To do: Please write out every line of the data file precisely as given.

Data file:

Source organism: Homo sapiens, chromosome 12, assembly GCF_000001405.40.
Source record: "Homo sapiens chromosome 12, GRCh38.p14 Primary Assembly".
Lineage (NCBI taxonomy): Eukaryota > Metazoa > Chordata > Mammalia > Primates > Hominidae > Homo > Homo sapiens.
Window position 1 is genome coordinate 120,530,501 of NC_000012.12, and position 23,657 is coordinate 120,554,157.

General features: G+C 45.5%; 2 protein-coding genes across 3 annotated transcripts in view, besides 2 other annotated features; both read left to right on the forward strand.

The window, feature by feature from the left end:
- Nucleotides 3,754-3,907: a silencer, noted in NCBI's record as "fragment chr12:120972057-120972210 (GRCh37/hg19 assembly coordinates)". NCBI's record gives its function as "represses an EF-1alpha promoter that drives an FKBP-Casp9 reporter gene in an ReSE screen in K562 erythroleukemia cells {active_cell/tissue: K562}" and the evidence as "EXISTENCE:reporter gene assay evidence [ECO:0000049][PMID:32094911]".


Source organism: Homo sapiens, chromosome 12, assembly GCF_000001405.40.
Source record: "Homo sapiens chromosome 12, GRCh38.p14 Primary Assembly".
Lineage (NCBI taxonomy): Eukaryota > Metazoa > Chordata > Mammalia > Primates > Hominidae > Homo > Homo sapiens.
Window position 1 is genome coordinate 120,530,501 of NC_000012.12, and position 23,657 is coordinate 120,554,157.

General features: G+C 45.5%; 2 protein-coding genes across 3 annotated transcripts in view, besides 2 other annotated features; both read left to right on the forward strand.

The window, feature by feature from the left end:
- Nucleotides 3,754-3,907: a silencer, noted in NCBI's record as "fragment chr12:120972057-120972210 (GRCh37/hg19 assembly coordinates)". NCBI's record gives its function as "represses an EF-1alpha promoter that drives an FKBP-Casp9 reporter gene in an ReSE screen in K562 erythroleukemia cells {active_cell/tissue: K562}" and the evidence as "EXISTENCE:reporter gene assay evidence [ECO:0000049][PMID:32094911]".